3. Seedbed Preparation… Good seedbed preparation is a key for successful forage establishment. If growers are establishing new pastures or hayfields then the soil needs to be level, firm, and free of clods and other debris. A firm seedbed helps with seed placement, especially with small seeded forages such as alfalfa and legumes. Producers need to have their final seedbed smooth and free of ridges and depressions, which could affect harvest equipment for years to come.
4. Weed and Insect Control… County agents often receive weed control during forage establishment. Weeds can be very competitive during establishment, thus they can compete for soil moisture and sunlight. In some cases, weed control measures need to start the year before, especially with perennial weeds such as common bermudagrass. In some situations, adequate weed suppression can be achieved by reducing or eliminating preplant nitrogen, and/or frequent mowing. Scouting for insects during establishment is a must. There are several insecticides that be used for pest control. Information on forage weed management is in the UGA Pest Management Handbook or from local extension offices and in the link below.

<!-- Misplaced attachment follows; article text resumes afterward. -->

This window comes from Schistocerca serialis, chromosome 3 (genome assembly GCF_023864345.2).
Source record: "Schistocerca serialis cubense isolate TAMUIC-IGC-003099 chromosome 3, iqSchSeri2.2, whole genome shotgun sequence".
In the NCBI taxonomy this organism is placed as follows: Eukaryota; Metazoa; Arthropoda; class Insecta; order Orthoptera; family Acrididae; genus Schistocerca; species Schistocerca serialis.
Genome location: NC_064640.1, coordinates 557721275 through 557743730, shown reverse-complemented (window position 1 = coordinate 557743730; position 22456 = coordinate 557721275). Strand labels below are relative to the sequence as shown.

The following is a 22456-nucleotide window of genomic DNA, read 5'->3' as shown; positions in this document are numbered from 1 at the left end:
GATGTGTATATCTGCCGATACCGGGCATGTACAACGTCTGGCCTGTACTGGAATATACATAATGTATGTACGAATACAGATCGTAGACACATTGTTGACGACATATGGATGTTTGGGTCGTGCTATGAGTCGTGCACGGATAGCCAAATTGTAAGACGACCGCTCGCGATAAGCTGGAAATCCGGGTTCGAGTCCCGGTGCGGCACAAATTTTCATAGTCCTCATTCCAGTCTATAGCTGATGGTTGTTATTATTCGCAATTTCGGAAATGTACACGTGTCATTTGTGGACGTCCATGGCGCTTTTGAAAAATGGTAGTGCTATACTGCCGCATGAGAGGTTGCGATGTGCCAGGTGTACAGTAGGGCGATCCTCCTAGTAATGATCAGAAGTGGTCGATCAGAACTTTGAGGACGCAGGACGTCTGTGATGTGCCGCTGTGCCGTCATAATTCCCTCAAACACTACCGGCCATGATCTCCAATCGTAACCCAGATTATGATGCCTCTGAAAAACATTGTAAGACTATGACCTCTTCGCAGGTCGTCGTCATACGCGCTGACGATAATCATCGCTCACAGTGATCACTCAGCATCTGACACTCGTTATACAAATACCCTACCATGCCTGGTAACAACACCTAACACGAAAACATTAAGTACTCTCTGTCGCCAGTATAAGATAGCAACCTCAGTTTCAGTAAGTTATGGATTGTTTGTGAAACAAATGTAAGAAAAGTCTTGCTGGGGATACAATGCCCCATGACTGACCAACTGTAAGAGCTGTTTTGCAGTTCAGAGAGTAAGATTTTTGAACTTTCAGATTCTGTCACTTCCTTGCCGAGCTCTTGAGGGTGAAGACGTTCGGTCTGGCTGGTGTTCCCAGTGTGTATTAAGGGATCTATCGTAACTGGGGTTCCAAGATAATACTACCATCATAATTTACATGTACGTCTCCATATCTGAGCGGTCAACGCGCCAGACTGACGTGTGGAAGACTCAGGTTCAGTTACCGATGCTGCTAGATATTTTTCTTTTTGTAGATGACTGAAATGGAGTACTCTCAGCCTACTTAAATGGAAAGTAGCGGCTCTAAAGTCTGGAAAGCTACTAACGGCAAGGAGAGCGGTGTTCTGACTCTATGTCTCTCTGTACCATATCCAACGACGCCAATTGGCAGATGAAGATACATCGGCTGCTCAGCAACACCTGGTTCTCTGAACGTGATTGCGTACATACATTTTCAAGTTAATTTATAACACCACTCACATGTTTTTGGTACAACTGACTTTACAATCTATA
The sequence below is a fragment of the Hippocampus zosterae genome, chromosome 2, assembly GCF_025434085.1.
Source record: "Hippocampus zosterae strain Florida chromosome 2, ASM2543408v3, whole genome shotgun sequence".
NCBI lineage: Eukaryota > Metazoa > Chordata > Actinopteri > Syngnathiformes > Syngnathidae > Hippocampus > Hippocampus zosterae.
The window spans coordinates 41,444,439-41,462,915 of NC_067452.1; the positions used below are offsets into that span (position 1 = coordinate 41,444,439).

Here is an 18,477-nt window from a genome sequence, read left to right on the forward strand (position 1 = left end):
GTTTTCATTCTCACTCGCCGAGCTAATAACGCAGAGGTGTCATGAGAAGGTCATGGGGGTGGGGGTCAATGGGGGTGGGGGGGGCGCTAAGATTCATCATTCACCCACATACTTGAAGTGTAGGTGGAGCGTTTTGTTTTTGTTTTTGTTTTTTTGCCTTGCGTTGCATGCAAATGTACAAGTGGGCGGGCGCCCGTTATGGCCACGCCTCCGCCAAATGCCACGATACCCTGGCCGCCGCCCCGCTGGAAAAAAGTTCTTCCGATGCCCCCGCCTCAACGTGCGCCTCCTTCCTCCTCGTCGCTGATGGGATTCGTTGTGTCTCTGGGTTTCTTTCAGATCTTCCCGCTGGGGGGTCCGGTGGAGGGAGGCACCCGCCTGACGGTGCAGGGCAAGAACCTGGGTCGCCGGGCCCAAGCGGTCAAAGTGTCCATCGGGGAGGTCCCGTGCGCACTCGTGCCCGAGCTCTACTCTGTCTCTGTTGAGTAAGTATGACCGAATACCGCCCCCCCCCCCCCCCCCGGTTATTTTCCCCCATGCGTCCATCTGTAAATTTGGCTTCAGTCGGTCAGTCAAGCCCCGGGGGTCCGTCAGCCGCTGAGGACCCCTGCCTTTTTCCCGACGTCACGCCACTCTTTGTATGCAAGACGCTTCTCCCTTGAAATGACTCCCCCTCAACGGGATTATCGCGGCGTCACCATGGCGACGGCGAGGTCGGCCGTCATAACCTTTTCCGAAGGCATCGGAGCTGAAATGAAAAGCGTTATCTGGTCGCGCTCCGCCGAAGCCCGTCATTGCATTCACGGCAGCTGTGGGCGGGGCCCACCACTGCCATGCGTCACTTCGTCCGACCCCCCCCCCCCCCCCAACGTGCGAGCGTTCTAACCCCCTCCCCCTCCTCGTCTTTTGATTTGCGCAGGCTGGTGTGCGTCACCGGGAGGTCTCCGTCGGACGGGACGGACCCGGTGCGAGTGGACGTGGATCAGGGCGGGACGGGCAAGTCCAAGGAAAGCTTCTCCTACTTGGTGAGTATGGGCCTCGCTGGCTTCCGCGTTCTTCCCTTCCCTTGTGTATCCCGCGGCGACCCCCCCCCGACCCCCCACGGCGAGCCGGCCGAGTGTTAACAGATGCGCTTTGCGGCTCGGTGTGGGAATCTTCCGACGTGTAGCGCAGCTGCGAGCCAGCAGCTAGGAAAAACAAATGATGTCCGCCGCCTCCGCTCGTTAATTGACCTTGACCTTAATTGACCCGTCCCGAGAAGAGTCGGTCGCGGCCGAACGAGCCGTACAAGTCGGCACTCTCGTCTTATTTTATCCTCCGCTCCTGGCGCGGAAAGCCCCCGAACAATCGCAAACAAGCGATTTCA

5. Seeding Rate. Good seed quality is necessary for forage production. Producers need to purchase good quality seed because seeding rates are based off good germination rates, seedling vigor, and optimum conditions. Optimum conditions rarely happen in Georgia. Increase seeding rates in less favorable conditions such as over seeding perennial forages or broadcasting seed during establishment. If you are looking for information on seeding rates, seed per pound, seeding depth, and seedling vigor for various forages then go to link below.